soon and very soon

Sunday, October 31, 2004

Daily Dose of Perspicuous Pundits
A question of character, by Jeff Jacoby, excerpt:
"George W. Bush is far from perfect. He refuses to admit mistakes. He resists constructive criticism. His humor can be petty or cutting. His administration is secretive and self-righteous -- traits that presumably start at the top.

But Bush, unlike Kerry, has the courage of his convictions. He can take a strong stand and not run away from it when the political winds shift. On the big issues, the crucial issues, he is a decisive man who means what he says -- and isn't afraid to say it even when his listeners disagree.

For a nation going to the polls in wartime, no issue matters more than character. Kerry has much to recommend him, and Bush's flaws are many. But Bush has the character and backbone of a leader. And Kerry doesn't."

Justifications for backing Kerry fall flat, by Mark Steyn, excerpt:
"It's only a day or so now till the chad-dangling round of Campaign 2004 begins but, when the lawsuits are over and the bloodletting begins, serious Democrats need to confront the intellectual emptiness of their party, which Kerry's campaign embodies all too well. The Dems got a full tank from FDR, a top-up in the Civil Rights era, and they've been running on fumes for 30 years. Their last star, Bill Clinton, has no legacy because, deft as he was, his Democratic Party had no purpose other than as a vehicle for promoting his own indispensability. When he left, the Democrats became a party running on personality with no personalities to run. Hence, the Kerry candidacy. Despite the best efforts of American editorialists, there's no there there. "

If It's Bush . . .He'll Make A Mandate, by Ramesh Ponnuru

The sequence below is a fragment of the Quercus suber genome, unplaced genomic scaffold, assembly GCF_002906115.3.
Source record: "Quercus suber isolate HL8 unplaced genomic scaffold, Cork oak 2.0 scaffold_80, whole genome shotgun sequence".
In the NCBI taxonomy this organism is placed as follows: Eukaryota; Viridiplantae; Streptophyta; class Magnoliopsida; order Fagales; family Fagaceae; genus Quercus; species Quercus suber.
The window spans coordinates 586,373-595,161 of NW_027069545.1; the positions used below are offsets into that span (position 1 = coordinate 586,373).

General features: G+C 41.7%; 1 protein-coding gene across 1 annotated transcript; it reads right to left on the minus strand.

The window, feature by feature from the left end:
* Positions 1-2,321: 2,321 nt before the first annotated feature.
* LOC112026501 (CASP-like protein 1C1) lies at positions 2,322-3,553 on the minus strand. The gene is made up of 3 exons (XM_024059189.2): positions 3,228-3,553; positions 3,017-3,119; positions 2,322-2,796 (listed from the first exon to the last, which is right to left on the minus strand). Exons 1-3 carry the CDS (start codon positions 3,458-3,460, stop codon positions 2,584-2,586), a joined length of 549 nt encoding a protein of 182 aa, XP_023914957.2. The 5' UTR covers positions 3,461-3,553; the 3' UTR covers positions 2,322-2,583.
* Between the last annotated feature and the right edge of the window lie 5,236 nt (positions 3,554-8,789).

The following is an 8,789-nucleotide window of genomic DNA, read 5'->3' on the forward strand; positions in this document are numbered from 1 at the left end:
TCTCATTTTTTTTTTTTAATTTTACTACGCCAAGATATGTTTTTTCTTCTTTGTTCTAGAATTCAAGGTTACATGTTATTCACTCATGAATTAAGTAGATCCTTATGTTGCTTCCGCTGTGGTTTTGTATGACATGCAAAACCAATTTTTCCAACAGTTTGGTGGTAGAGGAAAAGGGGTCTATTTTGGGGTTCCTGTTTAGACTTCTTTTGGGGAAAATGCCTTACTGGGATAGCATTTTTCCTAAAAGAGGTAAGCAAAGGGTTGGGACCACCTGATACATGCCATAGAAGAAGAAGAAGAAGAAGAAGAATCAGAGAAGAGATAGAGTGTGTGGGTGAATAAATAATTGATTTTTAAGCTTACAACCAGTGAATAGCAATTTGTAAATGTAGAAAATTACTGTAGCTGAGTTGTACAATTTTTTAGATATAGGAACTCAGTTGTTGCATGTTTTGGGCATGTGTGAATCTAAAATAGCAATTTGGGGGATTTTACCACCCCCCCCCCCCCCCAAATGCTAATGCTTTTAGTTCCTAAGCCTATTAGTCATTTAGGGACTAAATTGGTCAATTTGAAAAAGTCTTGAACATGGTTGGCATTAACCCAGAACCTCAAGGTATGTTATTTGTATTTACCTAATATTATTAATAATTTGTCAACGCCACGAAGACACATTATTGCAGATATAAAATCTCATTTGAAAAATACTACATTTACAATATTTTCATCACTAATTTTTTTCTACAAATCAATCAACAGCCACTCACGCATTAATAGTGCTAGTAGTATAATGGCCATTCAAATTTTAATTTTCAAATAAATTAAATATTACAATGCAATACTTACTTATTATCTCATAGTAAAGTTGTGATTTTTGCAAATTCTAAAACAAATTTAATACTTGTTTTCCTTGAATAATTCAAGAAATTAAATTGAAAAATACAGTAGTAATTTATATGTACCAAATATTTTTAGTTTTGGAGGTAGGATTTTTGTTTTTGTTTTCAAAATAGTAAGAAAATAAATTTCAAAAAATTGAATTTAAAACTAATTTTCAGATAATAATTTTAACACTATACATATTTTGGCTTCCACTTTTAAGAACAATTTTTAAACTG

Reelect Bush, Faults And All, by George F. Will, excerpt:
Kerry is dismally believable when he vows that nothing will be done about this during his presidency. He promises no increase in Social Security taxes and no cut in benefits, and he shows no interest in original thinking about other ameliorative measures.

He is even banal in the fright-mongering that is his substitute for thinking about the problem. It is fair for him to warn about substantial transition costs associated with Bush's plan to allow Americans to invest a portion of their Social Security taxes in a few approved equities funds. But his more characteristic response is to cry "Enron!" By which he means either that American capitalism is too corrupt to invest in, or most Americans are too obtuse to competently invest, or both.

A defining difference between the candidates and their parties concerns Americans' aptitudes for navigating modern society and for setting social policy through representative institutions. Which brings us to the next president's role in shaping the federal judiciary.

Kerry is more than merely comfortable with liberalism's preference for achieving its aims through judicial fiats rather than political persuasion -- by litigation rather than legislation. That preference for change driven by activist judges rather than elected representatives expresses liberalism's condescension about the normal American's capacity for thriving without government tutelage.

Bush sometimes confuses certitude with certainty, but he understands that to govern is to choose, and that some choices must make one lonely. Kerry constantly calls to mind a three-time Democratic presidential nominee, William Jennings Bryan: "The people of Nebraska are for free silver and I am for free silver. I will look up the arguments later."

So this column's conclusion is: "GEORGE! with all thy faults."

PUNDIT PREDICTION ROUND UP: Here's a round up of the pundit predictions on this year's election.

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